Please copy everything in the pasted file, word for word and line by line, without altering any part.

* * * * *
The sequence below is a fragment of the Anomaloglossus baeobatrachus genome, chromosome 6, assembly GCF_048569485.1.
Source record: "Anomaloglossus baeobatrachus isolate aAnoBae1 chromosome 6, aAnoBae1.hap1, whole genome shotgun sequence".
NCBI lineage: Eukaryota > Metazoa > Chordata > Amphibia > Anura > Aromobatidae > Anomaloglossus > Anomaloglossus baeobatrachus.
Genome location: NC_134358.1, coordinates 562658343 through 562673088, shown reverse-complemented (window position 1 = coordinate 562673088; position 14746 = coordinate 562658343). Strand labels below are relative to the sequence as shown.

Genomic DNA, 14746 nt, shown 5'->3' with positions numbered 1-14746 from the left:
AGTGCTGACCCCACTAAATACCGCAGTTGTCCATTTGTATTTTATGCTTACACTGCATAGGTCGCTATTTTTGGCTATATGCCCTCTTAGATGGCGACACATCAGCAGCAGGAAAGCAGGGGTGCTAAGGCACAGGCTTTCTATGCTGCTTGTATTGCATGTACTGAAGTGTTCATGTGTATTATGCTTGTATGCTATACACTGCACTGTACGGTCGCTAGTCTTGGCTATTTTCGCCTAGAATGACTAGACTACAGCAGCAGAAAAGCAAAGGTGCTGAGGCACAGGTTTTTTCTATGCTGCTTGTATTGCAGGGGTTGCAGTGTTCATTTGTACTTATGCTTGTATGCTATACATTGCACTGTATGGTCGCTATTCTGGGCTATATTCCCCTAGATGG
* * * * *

The sequence below is a fragment of the Anomaloglossus baeobatrachus genome, chromosome 6, assembly GCF_048569485.1.
Source record: "Anomaloglossus baeobatrachus isolate aAnoBae1 chromosome 6, aAnoBae1.hap1, whole genome shotgun sequence".
NCBI lineage: Eukaryota > Metazoa > Chordata > Amphibia > Anura > Aromobatidae > Anomaloglossus > Anomaloglossus baeobatrachus.
Genome location: NC_134358.1, coordinates 562658343 through 562673088, shown reverse-complemented (window position 1 = coordinate 562673088; position 14746 = coordinate 562658343). Strand labels below are relative to the sequence as shown.

Genomic DNA, 14746 nt, shown 5'->3' with positions numbered 1-14746 from the left:
AGTGCTGACCCCACTAAATACCGCAGTTGTCCATTTGTATTTTATGCTTACACTGCATAGGTCGCTATTTTTGGCTATATGCCCTCTTAGATGGCGACACATCAGCAGCAGGAAAGCAGGGGTGCTAAGGCACAGGCTTTCTATGCTGCTTGTATTGCATGTACTGAAGTGTTCATGTGTATTATGCTTGTATGCTATACACTGCACTGTACGGTCGCTAGTCTTGGCTATTTTCGCCTAGAATGACTAGACTACAGCAGCAGAAAAGCAAAGGTGCTGAGGCACAGGTTTTTTCTATGCTGCTTGTATTGCAGGGGTTGCAGTGTTCATTTGTACTTATGCTTGTATGCTATACATTGCACTGTATGGTCGCTATTCTGGGCTATATTCCCCTAGATGG